This week’s Jewish Week has two letters from rabbis on the Conservative movement’s Law Committee, explaining their recent votes on homosexuality.
Rabbi Adam Kligfeld who voted for both the Roth “anti” responsum and the Dorff-Reisner-Nevins “pro” responsum had this to say:
I did indeed vote for both the Roth and Dorff/Nevins/Reisner papers, which do indeed contradict one another, because “it was important for me that change happen as a result of a majority of the committee.”
Deeper than that, my double vote reflected not only the robust pluralism of the Conservative movement and the Law Committee itself, but also the very real pluralism of my own neshama. I take very seriously the Talmudic idea that two conflicting opinions can, simultaneously, have halachic legitimacy.
Meanwhile, Rabbi Leonard Levy tried to explain his take on reparative therapy:
Homosexuality is not a uniform phenomenon; there are wide variations in the possible causes and manifestations of same-sex attraction and behavior…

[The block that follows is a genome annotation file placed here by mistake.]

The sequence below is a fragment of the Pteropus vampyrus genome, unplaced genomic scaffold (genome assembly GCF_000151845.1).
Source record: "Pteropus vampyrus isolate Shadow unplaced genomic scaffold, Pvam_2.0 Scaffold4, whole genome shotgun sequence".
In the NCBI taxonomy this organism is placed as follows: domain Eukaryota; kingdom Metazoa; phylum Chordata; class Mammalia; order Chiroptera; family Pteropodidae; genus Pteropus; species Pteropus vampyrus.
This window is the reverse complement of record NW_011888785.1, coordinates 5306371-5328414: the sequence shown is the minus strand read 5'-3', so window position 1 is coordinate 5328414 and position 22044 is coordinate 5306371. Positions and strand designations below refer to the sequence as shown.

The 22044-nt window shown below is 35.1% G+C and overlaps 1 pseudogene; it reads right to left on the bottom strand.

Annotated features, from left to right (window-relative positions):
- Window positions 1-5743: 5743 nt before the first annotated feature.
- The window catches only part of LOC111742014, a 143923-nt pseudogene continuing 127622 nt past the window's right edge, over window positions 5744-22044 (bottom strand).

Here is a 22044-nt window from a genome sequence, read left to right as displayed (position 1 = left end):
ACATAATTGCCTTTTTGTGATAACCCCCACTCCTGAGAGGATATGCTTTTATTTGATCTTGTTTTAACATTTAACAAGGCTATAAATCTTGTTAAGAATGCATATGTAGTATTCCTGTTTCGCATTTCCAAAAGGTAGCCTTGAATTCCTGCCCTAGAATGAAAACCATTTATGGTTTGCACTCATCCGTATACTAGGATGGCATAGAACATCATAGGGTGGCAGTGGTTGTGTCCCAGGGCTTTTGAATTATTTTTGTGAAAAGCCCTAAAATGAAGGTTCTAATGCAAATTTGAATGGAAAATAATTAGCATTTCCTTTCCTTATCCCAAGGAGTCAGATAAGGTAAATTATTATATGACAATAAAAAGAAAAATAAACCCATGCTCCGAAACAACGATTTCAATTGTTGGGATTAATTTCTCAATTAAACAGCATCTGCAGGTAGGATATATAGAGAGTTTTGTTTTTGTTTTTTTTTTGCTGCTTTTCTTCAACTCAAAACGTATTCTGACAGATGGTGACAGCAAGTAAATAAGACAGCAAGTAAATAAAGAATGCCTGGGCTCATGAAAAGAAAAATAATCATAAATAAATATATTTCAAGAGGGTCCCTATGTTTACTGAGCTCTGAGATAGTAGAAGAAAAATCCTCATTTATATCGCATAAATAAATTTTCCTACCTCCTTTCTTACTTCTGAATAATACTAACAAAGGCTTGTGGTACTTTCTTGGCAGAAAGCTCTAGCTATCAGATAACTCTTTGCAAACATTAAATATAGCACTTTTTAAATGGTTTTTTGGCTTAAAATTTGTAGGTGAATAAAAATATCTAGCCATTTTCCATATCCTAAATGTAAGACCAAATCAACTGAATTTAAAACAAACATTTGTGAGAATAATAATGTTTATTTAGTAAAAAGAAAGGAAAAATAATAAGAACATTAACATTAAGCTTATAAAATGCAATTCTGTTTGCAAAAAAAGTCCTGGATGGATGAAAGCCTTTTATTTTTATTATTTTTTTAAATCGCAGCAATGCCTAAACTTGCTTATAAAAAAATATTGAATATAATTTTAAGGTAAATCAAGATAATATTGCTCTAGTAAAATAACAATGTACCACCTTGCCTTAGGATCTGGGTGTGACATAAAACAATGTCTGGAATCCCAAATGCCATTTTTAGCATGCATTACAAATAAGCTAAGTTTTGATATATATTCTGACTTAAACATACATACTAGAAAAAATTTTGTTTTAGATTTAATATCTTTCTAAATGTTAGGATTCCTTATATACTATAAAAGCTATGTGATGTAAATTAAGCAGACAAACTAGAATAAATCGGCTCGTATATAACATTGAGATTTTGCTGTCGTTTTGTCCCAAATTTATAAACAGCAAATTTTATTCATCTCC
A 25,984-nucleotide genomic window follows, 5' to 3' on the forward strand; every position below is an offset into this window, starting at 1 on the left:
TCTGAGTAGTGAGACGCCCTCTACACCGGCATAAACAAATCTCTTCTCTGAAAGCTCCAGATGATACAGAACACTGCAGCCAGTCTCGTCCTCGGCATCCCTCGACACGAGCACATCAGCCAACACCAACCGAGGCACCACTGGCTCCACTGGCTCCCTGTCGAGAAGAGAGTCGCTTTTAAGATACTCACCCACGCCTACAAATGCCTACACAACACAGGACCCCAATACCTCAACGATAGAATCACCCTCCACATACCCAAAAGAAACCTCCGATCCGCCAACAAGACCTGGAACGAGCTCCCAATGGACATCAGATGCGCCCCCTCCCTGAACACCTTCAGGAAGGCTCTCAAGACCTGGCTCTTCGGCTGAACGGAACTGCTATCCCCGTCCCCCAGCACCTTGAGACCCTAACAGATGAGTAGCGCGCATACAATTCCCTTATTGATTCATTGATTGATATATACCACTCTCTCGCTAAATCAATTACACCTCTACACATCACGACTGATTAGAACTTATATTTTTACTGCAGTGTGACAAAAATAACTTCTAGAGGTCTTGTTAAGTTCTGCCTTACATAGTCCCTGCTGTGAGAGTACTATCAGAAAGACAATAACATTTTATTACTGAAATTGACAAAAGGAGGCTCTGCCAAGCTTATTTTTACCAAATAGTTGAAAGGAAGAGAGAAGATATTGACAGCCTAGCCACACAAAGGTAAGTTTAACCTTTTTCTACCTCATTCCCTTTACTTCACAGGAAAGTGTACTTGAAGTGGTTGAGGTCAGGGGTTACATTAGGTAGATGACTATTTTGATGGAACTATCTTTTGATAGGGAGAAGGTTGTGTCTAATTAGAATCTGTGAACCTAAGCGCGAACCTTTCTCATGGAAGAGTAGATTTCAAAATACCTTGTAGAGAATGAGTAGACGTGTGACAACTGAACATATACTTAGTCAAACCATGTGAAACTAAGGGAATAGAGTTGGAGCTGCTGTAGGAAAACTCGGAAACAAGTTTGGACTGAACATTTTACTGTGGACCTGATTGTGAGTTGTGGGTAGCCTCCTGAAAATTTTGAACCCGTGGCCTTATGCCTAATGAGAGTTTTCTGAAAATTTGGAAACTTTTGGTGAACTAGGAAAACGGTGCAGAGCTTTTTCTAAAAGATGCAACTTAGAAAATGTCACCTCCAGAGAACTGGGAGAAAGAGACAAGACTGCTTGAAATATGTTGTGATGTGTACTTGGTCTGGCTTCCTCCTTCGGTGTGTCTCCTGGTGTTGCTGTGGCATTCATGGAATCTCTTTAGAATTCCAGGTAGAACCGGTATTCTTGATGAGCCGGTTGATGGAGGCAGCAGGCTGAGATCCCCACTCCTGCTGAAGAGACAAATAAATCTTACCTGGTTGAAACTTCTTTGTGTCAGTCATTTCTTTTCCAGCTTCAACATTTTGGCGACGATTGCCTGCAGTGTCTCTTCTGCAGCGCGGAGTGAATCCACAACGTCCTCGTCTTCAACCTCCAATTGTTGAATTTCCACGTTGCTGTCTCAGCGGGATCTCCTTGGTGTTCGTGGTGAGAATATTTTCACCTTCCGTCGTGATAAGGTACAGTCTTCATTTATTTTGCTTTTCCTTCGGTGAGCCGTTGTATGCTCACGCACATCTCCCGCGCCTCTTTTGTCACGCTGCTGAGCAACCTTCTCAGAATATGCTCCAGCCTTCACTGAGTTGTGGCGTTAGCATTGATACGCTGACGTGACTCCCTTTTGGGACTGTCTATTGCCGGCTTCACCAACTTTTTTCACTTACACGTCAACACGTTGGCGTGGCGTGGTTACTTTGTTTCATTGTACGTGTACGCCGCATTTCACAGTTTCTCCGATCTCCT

My responsum on the subject for the Conservative movementâ€™s Committee on Jewish Law and Standards upholds the traditional prohibitions and outlines programs of public education and individual counseling to ensure that our people who feel same-sex attraction have access to accurate information and expert advice appropriate to each individual’s particular situation, while ensuring all a welcome place in our communities.
Pronounced: huh-LAKH-ic, Origin: Hebrew, according to Jewish law, complying with Jewish law.